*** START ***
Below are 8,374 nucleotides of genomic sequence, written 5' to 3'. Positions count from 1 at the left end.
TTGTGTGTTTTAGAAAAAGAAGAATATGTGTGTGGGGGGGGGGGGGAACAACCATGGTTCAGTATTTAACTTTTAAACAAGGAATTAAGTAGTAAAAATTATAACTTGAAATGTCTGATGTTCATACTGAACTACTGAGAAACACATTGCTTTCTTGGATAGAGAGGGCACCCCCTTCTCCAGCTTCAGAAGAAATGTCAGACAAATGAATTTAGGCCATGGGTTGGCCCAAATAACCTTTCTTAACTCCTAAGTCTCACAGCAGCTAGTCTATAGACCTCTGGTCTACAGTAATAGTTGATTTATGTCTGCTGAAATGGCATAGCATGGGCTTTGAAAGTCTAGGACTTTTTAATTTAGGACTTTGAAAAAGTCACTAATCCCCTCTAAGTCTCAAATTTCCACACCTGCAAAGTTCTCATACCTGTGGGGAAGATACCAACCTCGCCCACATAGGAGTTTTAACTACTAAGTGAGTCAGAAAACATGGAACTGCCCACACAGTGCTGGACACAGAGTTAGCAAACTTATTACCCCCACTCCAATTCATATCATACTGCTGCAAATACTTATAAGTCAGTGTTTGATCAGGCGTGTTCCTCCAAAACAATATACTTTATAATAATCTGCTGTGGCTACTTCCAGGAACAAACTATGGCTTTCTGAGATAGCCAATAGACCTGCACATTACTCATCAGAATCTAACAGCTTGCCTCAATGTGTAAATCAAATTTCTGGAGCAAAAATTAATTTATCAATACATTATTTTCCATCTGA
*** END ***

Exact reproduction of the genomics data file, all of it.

Below are 8,374 nucleotides of genomic sequence, written 5' to 3'. Positions count from 1 at the left end.
TTGTGTGTTTTAGAAAAAGAAGAATATGTGTGTGGGGGGGGGGGGGAACAACCATGGTTCAGTATTTAACTTTTAAACAAGGAATTAAGTAGTAAAAATTATAACTTGAAATGTCTGATGTTCATACTGAACTACTGAGAAACACATTGCTTTCTTGGATAGAGAGGGCACCCCCTTCTCCAGCTTCAGAAGAAATGTCAGACAAATGAATTTAGGCCATGGGTTGGCCCAAATAACCTTTCTTAACTCCTAAGTCTCACAGCAGCTAGTCTATAGACCTCTGGTCTACAGTAATAGTTGATTTATGTCTGCTGAAATGGCATAGCATGGGCTTTGAAAGTCTAGGACTTTTTAATTTAGGACTTTGAAAAAGTCACTAATCCCCTCTAAGTCTCAAATTTCCACACCTGCAAAGTTCTCATACCTGTGGGGAAGATACCAACCTCGCCCACATAGGAGTTTTAACTACTAAGTGAGTCAGAAAACATGGAACTGCCCACACAGTGCTGGACACAGAGTTAGCAAACTTATTACCCCCACTCCAATTCATATCATACTGCTGCAAATACTTATAAGTCAGTGTTTGATCAGGCGTGTTCCTCCAAAACAATATACTTTATAATAATCTGCTGTGGCTACTTCCAGGAACAAACTATGGCTTTCTGAGATAGCCAATAGACCTGCACATTACTCATCAGAATCTAACAGCTTGCCTCAATGTGTAAATCAAATTTCTGGAGCAAAAATTAATTTATCAATACATTATTTTCCATCTGA